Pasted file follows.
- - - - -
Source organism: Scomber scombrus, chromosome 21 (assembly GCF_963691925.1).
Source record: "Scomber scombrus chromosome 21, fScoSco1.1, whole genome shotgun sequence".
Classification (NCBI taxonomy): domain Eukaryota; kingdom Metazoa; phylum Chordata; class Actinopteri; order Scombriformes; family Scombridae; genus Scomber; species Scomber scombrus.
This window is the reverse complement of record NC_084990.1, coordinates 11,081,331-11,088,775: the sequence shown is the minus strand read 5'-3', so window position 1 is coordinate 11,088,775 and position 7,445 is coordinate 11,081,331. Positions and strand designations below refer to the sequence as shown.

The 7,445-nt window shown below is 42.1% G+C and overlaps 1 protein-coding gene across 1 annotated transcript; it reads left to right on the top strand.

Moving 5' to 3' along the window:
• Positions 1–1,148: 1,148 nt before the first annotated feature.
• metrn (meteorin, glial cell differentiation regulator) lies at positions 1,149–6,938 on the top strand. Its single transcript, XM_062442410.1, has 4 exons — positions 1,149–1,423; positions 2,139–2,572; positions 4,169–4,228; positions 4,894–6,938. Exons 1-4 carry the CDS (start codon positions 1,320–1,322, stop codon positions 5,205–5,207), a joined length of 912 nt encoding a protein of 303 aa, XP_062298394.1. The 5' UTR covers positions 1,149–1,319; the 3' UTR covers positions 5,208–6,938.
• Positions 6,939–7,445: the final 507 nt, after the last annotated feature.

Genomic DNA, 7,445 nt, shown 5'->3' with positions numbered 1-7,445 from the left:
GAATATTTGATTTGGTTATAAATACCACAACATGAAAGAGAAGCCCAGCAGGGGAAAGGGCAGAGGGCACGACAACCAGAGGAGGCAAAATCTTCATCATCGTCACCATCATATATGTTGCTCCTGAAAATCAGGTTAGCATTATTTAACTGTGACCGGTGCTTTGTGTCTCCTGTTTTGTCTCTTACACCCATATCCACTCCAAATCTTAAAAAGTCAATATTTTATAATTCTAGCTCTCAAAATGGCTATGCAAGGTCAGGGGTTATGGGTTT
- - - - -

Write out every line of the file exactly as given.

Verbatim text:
Source organism: Scomber scombrus, chromosome 21 (assembly GCF_963691925.1).
Source record: "Scomber scombrus chromosome 21, fScoSco1.1, whole genome shotgun sequence".
Classification (NCBI taxonomy): domain Eukaryota; kingdom Metazoa; phylum Chordata; class Actinopteri; order Scombriformes; family Scombridae; genus Scomber; species Scomber scombrus.
This window is the reverse complement of record NC_084990.1, coordinates 11,081,331-11,088,775: the sequence shown is the minus strand read 5'-3', so window position 1 is coordinate 11,088,775 and position 7,445 is coordinate 11,081,331. Positions and strand designations below refer to the sequence as shown.

The 7,445-nt window shown below is 42.1% G+C and overlaps 1 protein-coding gene across 1 annotated transcript; it reads left to right on the top strand.

Moving 5' to 3' along the window:
• Positions 1–1,148: 1,148 nt before the first annotated feature.
• metrn (meteorin, glial cell differentiation regulator) lies at positions 1,149–6,938 on the top strand. Its single transcript, XM_062442410.1, has 4 exons — positions 1,149–1,423; positions 2,139–2,572; positions 4,169–4,228; positions 4,894–6,938. Exons 1-4 carry the CDS (start codon positions 1,320–1,322, stop codon positions 5,205–5,207), a joined length of 912 nt encoding a protein of 303 aa, XP_062298394.1. The 5' UTR covers positions 1,149–1,319; the 3' UTR covers positions 5,208–6,938.
• Positions 6,939–7,445: the final 507 nt, after the last annotated feature.

Genomic DNA, 7,445 nt, shown 5'->3' with positions numbered 1-7,445 from the left:
GAATATTTGATTTGGTTATAAATACCACAACATGAAAGAGAAGCCCAGCAGGGGAAAGGGCAGAGGGCACGACAACCAGAGGAGGCAAAATCTTCATCATCGTCACCATCATATATGTTGCTCCTGAAAATCAGGTTAGCATTATTTAACTGTGACCGGTGCTTTGTGTCTCCTGTTTTGTCTCTTACACCCATATCCACTCCAAATCTTAAAAAGTCAATATTTTATAATTCTAGCTCTCAAAATGGCTATGCAAGGTCAGGGGTTATGGGTTT